Posted by Kriss Stevens & Scott Manley on 6/18/2017

It may be time to buy a new house. In fact, you may have known that it’s time for you to move for a while. The first few months that you literally reached over your spouse or children for your tooth brush, clothes or cooking utensils was upsetting but bearable.

When you’ve done all that you can with your current house

It may have irritated you. But, you didn’t find it so unnerving that you want to flee your house. But, it’s been over a year now and you really are fed up with the layout and maybe even the size of your home. You’ve already turned your basement into another bedroom and your attic is brimming with seasonal products and clothes that you only wear on special occasions.

Need for more space is just one reason to buy a house. Three other major reasons to buy a house are:

  • Safer neighborhood – Multiple home invasions and eroding properties are a reason to buy a new house. Wait too late to buy a house under these circumstances and you might take a loss when you sell your current home.
  • Construction – Should government agencies move to build a highway directly in the path of your house, you may have no choice except to move. You can fight the construction. But, you may not win the battle. As soon as an announcement goes out that construction will take place directly in the path of your current house, it may be a good idea to start house shopping. It’s also a time to ask the government agency that is doing the construction how much financial support they will give you. Try to see if you can get the cost of a new house covered.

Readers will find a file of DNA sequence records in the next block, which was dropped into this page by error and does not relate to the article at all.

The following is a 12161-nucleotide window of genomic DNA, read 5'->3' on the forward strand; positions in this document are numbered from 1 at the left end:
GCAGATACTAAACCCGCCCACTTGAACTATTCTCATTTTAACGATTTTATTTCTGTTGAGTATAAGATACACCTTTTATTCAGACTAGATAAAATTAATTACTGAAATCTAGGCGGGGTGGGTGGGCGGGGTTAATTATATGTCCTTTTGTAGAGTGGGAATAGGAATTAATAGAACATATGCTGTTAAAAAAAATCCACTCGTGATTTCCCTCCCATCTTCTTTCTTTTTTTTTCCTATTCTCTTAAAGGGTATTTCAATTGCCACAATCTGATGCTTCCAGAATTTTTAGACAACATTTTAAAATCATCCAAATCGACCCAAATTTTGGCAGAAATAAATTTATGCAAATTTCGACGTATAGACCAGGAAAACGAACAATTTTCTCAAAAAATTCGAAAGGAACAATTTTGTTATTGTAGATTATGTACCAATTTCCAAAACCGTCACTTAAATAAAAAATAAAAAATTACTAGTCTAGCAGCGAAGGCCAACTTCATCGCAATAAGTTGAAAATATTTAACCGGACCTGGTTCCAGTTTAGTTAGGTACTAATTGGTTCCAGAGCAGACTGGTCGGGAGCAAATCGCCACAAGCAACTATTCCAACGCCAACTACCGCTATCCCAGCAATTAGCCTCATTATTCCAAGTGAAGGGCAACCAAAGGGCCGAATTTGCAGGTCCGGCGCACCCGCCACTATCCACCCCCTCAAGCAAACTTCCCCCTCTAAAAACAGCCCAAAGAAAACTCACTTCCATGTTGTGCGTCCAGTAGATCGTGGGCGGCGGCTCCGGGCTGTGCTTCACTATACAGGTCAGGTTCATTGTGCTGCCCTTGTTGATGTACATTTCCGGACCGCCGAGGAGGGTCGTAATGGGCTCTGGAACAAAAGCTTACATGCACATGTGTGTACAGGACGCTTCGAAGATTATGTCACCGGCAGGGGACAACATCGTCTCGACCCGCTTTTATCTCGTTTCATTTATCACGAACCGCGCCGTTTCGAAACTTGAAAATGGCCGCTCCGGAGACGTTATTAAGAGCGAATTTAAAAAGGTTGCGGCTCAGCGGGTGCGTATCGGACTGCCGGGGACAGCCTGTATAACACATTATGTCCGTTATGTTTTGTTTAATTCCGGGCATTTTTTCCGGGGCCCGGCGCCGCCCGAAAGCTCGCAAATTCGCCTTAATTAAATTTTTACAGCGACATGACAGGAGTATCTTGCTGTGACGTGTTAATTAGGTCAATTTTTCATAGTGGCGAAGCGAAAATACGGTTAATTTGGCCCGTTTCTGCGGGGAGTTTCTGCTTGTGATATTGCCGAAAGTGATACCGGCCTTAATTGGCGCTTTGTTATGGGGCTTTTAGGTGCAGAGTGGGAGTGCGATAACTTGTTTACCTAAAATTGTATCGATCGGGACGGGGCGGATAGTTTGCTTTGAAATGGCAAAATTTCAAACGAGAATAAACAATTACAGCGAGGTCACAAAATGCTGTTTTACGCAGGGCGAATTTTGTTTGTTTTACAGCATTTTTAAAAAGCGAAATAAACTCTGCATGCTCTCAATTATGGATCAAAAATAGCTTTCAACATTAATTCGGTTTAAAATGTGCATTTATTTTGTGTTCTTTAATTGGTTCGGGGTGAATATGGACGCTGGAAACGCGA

• House care – Health issues, including growing older, can cause the time and energy that it takes to maintain your house become too much. For example, you might suffer a stroke or another health condition that requires you to move to a house that has a wheelchair ramp. You may also move to a new house to be on a bus line. This type of move could keep you in your own home and out of a public assistance facility.

Moving is one of the biggest choices that you may make. That applies whether you move to a new house or into an apartment. Reason being is that by making a move, you invite a lot of newness into your life. You’ll live around different neighbors. Your commute to and from work will change. You may also live closer or further away from your in-laws, if you’re married. That alone can cause a great deal of change.

Yet, even with the changes that moving to a new home brings, there are times when you have to move. If you improve your finances, keep your house free of unused furniture and unnecessary storage items, you could make moving to a new home a lot easier. You could also increase your chances of landing a good mortgage deal.

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Posted by Kriss Stevens & Scott Manley on 6/7/2017

This Single-Family in Barnstable, MA recently sold for $344,500. This Cape style home was sold by Kriss Stevens & Scott Manley - CENTURY 21 Cobb Real Estate.